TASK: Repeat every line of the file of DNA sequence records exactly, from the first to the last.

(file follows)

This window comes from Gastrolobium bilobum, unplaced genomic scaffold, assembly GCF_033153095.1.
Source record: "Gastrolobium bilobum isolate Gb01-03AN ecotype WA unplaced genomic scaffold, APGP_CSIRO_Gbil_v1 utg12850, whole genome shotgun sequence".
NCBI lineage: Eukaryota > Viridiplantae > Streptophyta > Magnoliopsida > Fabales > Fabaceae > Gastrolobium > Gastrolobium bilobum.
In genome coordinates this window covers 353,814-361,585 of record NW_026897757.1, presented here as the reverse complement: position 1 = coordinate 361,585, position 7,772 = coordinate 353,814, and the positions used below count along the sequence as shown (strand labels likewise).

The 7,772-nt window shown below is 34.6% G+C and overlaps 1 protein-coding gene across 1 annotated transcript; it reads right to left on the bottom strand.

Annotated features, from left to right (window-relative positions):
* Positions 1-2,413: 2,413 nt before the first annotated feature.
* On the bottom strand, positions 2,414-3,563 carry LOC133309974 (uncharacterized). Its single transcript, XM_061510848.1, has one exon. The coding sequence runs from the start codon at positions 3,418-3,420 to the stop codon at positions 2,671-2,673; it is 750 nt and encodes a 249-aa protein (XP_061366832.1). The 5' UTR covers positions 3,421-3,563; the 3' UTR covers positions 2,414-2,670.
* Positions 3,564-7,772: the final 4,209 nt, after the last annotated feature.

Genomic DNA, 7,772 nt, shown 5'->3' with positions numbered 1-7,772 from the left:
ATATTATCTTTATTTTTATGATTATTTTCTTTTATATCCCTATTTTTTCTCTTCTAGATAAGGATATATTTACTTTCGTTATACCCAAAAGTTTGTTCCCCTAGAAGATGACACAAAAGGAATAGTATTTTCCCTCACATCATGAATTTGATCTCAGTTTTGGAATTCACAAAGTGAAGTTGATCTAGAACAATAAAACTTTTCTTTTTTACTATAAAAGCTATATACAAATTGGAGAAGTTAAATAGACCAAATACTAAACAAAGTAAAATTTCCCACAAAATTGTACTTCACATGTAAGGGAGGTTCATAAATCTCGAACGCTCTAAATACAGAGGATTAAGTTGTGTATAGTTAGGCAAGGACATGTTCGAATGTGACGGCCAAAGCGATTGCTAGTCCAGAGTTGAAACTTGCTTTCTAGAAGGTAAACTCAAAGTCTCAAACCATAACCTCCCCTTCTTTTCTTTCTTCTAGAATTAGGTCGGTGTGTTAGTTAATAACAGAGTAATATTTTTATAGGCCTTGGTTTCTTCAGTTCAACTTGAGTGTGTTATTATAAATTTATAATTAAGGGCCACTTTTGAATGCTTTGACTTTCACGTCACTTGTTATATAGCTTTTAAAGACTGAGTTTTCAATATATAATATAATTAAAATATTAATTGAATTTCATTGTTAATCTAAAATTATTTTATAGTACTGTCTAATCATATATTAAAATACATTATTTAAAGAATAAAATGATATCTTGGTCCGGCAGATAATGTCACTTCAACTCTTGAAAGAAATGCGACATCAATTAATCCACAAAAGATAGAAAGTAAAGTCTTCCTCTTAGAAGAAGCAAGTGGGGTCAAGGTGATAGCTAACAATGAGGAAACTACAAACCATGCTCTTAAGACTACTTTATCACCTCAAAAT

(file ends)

This window comes from Gastrolobium bilobum, unplaced genomic scaffold, assembly GCF_033153095.1.
Source record: "Gastrolobium bilobum isolate Gb01-03AN ecotype WA unplaced genomic scaffold, APGP_CSIRO_Gbil_v1 utg12850, whole genome shotgun sequence".
NCBI lineage: Eukaryota > Viridiplantae > Streptophyta > Magnoliopsida > Fabales > Fabaceae > Gastrolobium > Gastrolobium bilobum.
In genome coordinates this window covers 353,814-361,585 of record NW_026897757.1, presented here as the reverse complement: position 1 = coordinate 361,585, position 7,772 = coordinate 353,814, and the positions used below count along the sequence as shown (strand labels likewise).

The 7,772-nt window shown below is 34.6% G+C and overlaps 1 protein-coding gene across 1 annotated transcript; it reads right to left on the bottom strand.

Annotated features, from left to right (window-relative positions):
* Positions 1-2,413: 2,413 nt before the first annotated feature.
* On the bottom strand, positions 2,414-3,563 carry LOC133309974 (uncharacterized). Its single transcript, XM_061510848.1, has one exon. The coding sequence runs from the start codon at positions 3,418-3,420 to the stop codon at positions 2,671-2,673; it is 750 nt and encodes a 249-aa protein (XP_061366832.1). The 5' UTR covers positions 3,421-3,563; the 3' UTR covers positions 2,414-2,670.
* Positions 3,564-7,772: the final 4,209 nt, after the last annotated feature.

Genomic DNA, 7,772 nt, shown 5'->3' with positions numbered 1-7,772 from the left:
ATATTATCTTTATTTTTATGATTATTTTCTTTTATATCCCTATTTTTTCTCTTCTAGATAAGGATATATTTACTTTCGTTATACCCAAAAGTTTGTTCCCCTAGAAGATGACACAAAAGGAATAGTATTTTCCCTCACATCATGAATTTGATCTCAGTTTTGGAATTCACAAAGTGAAGTTGATCTAGAACAATAAAACTTTTCTTTTTTACTATAAAAGCTATATACAAATTGGAGAAGTTAAATAGACCAAATACTAAACAAAGTAAAATTTCCCACAAAATTGTACTTCACATGTAAGGGAGGTTCATAAATCTCGAACGCTCTAAATACAGAGGATTAAGTTGTGTATAGTTAGGCAAGGACATGTTCGAATGTGACGGCCAAAGCGATTGCTAGTCCAGAGTTGAAACTTGCTTTCTAGAAGGTAAACTCAAAGTCTCAAACCATAACCTCCCCTTCTTTTCTTTCTTCTAGAATTAGGTCGGTGTGTTAGTTAATAACAGAGTAATATTTTTATAGGCCTTGGTTTCTTCAGTTCAACTTGAGTGTGTTATTATAAATTTATAATTAAGGGCCACTTTTGAATGCTTTGACTTTCACGTCACTTGTTATATAGCTTTTAAAGACTGAGTTTTCAATATATAATATAATTAAAATATTAATTGAATTTCATTGTTAATCTAAAATTATTTTATAGTACTGTCTAATCATATATTAAAATACATTATTTAAAGAATAAAATGATATCTTGGTCCGGCAGATAATGTCACTTCAACTCTTGAAAGAAATGCGACATCAATTAATCCACAAAAGATAGAAAGTAAAGTCTTCCTCTTAGAAGAAGCAAGTGGGGTCAAGGTGATAGCTAACAATGAGGAAACTACAAACCATGCTCTTAAGACTACTTTATCACCTCAAAAT